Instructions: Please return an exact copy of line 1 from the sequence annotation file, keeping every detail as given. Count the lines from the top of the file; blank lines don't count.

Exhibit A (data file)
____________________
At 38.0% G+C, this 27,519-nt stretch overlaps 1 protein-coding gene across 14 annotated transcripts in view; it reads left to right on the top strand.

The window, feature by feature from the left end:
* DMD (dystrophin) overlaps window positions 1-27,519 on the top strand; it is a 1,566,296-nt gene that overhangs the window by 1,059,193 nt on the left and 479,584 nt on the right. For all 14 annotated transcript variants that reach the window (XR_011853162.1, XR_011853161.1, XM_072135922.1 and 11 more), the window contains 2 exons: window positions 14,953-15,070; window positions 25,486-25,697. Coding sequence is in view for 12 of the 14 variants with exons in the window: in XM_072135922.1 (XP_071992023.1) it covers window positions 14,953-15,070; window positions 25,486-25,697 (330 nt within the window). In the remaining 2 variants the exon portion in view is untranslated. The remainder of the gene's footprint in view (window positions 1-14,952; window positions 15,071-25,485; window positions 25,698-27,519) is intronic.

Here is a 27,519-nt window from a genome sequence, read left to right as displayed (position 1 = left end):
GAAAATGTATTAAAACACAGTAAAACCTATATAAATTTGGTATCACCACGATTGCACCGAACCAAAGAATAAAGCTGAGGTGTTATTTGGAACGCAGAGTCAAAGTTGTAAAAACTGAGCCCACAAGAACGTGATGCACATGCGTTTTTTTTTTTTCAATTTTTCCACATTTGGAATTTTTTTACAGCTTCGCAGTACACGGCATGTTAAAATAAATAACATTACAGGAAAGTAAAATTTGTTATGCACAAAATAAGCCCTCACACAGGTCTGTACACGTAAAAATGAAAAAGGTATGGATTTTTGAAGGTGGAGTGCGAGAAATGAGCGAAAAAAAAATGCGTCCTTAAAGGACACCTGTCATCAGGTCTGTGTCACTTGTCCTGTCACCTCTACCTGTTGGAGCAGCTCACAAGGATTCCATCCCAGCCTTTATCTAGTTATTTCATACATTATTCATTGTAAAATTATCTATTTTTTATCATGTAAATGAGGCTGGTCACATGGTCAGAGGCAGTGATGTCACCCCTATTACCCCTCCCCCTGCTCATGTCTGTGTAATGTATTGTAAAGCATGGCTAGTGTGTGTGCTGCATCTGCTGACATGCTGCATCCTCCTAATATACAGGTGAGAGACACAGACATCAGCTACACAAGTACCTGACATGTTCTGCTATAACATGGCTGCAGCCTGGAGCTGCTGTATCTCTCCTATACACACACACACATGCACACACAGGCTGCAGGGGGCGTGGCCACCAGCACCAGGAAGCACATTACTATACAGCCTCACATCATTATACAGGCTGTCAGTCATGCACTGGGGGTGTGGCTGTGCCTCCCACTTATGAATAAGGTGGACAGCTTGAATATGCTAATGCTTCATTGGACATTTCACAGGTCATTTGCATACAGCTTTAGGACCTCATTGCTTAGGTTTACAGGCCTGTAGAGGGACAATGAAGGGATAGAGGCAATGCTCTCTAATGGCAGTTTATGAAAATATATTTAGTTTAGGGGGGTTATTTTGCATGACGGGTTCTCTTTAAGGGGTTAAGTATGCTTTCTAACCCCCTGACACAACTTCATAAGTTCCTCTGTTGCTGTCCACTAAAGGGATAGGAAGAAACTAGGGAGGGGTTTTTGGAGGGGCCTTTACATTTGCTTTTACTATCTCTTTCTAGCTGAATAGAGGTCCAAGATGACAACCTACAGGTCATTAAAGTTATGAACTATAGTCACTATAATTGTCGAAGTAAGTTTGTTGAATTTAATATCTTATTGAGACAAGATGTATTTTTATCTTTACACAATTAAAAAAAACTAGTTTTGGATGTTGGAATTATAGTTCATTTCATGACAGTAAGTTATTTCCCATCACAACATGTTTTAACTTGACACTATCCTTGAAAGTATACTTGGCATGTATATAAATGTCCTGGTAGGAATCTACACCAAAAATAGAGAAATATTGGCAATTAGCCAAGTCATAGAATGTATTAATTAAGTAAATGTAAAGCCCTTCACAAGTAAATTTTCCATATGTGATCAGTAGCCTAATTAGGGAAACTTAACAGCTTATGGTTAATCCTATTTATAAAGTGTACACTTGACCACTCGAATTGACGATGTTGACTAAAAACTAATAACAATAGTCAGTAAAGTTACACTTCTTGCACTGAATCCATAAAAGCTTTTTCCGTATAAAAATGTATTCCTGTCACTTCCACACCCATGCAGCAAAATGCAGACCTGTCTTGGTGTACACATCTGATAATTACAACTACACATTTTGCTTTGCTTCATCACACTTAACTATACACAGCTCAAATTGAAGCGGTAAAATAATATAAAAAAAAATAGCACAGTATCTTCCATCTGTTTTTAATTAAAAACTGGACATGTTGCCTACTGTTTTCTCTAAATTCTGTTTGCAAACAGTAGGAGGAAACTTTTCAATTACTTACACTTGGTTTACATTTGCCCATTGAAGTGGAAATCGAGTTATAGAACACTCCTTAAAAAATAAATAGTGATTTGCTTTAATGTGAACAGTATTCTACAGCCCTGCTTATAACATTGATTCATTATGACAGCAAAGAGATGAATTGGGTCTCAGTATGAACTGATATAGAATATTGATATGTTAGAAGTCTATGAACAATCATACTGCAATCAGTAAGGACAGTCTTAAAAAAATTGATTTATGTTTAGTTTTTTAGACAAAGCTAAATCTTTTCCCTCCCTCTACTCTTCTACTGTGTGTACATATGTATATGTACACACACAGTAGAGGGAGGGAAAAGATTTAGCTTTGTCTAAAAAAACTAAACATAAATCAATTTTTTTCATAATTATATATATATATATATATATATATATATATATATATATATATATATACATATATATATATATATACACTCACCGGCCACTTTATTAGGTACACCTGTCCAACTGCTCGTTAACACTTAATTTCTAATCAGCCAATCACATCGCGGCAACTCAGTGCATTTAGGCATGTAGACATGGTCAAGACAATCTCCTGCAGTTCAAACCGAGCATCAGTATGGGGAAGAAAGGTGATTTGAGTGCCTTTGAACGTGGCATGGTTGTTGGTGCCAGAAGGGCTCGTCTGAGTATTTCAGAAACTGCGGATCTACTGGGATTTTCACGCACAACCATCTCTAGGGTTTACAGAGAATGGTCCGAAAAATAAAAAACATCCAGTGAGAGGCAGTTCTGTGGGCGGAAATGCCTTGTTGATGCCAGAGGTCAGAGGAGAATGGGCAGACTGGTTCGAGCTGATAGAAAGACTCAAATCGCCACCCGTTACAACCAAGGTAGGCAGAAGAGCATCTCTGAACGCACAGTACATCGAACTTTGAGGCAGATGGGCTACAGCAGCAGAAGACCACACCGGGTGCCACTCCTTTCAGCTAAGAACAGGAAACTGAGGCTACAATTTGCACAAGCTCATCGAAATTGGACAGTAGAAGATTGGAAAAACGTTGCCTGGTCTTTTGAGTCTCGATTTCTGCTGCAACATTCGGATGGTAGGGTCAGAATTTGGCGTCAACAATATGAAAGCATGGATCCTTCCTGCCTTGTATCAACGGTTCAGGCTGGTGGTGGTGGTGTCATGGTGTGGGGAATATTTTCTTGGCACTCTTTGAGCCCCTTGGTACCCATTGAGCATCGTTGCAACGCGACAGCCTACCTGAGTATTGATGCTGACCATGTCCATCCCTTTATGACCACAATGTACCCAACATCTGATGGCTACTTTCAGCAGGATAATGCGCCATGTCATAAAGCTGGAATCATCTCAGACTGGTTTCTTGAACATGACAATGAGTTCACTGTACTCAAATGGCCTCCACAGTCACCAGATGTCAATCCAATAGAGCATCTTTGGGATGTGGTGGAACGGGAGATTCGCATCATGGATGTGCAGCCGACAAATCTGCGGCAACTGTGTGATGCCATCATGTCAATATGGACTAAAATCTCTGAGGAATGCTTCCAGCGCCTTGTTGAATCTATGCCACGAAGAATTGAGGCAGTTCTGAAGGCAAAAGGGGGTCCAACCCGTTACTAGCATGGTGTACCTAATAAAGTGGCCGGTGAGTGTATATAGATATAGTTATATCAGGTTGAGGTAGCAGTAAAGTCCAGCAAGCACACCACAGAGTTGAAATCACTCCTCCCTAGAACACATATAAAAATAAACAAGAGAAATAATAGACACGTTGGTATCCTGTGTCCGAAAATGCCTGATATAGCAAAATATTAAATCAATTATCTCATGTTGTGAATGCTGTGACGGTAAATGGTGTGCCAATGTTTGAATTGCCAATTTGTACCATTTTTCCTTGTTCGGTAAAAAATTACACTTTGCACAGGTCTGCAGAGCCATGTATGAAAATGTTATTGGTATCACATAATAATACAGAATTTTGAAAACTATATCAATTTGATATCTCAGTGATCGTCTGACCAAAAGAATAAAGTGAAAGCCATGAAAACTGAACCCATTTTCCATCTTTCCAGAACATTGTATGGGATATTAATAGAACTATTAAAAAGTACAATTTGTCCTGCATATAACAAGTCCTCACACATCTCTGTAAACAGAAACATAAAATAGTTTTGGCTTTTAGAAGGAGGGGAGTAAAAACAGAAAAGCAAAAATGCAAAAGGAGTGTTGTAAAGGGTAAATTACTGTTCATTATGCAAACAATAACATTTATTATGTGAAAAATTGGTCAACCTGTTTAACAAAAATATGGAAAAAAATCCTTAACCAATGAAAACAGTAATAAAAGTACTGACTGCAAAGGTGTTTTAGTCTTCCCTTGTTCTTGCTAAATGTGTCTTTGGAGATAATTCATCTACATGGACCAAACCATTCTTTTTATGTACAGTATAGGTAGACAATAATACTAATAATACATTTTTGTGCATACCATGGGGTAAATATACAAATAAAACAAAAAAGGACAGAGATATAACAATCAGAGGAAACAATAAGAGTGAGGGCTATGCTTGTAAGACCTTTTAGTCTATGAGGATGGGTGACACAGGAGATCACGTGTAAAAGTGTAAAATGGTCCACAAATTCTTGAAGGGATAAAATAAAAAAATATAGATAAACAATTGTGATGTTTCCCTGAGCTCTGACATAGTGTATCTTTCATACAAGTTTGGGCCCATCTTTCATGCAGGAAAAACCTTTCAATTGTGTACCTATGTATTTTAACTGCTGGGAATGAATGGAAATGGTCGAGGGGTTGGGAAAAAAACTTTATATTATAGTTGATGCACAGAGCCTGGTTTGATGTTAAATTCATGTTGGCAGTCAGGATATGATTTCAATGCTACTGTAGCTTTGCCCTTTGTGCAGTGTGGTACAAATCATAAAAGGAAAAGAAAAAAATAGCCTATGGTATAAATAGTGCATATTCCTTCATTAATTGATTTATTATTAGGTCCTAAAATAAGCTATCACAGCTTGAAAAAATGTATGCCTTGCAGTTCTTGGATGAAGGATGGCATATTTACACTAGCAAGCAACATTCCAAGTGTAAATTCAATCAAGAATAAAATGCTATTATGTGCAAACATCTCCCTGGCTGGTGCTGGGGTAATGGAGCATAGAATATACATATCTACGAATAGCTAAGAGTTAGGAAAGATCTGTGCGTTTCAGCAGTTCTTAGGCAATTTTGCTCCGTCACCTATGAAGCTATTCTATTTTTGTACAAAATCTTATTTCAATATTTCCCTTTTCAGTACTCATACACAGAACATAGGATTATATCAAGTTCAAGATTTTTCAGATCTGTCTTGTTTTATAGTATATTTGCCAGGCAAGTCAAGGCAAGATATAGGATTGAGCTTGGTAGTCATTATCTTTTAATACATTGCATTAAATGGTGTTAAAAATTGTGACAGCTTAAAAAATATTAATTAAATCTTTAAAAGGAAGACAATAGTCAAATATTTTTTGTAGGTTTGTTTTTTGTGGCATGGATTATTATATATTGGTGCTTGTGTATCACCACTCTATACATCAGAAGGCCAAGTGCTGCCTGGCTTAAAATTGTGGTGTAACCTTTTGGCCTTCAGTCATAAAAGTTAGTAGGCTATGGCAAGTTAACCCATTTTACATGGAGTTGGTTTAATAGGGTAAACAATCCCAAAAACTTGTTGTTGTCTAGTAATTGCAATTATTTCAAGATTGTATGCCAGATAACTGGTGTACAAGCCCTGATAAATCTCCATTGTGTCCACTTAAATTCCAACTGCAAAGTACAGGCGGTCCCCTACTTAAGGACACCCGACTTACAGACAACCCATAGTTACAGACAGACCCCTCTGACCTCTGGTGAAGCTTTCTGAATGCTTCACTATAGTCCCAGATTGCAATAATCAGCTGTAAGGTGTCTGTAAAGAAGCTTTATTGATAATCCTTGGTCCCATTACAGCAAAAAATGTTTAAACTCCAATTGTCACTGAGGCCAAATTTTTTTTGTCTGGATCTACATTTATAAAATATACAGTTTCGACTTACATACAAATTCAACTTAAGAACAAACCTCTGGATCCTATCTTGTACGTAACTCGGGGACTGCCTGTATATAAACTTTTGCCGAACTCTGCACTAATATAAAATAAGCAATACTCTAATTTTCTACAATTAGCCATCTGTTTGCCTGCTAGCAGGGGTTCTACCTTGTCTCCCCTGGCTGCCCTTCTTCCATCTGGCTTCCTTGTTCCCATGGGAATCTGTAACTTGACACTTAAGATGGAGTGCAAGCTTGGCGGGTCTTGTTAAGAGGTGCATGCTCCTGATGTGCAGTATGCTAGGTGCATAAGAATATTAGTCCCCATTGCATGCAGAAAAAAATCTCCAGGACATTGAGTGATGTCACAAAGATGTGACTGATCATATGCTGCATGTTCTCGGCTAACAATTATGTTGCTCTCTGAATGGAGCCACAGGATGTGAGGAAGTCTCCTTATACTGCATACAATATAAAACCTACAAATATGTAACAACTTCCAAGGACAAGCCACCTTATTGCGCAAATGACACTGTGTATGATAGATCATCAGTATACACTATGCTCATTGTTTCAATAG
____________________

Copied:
At 38.0% G+C, this 27,519-nt stretch overlaps 1 protein-coding gene across 14 annotated transcripts in view; it reads left to right on the top strand.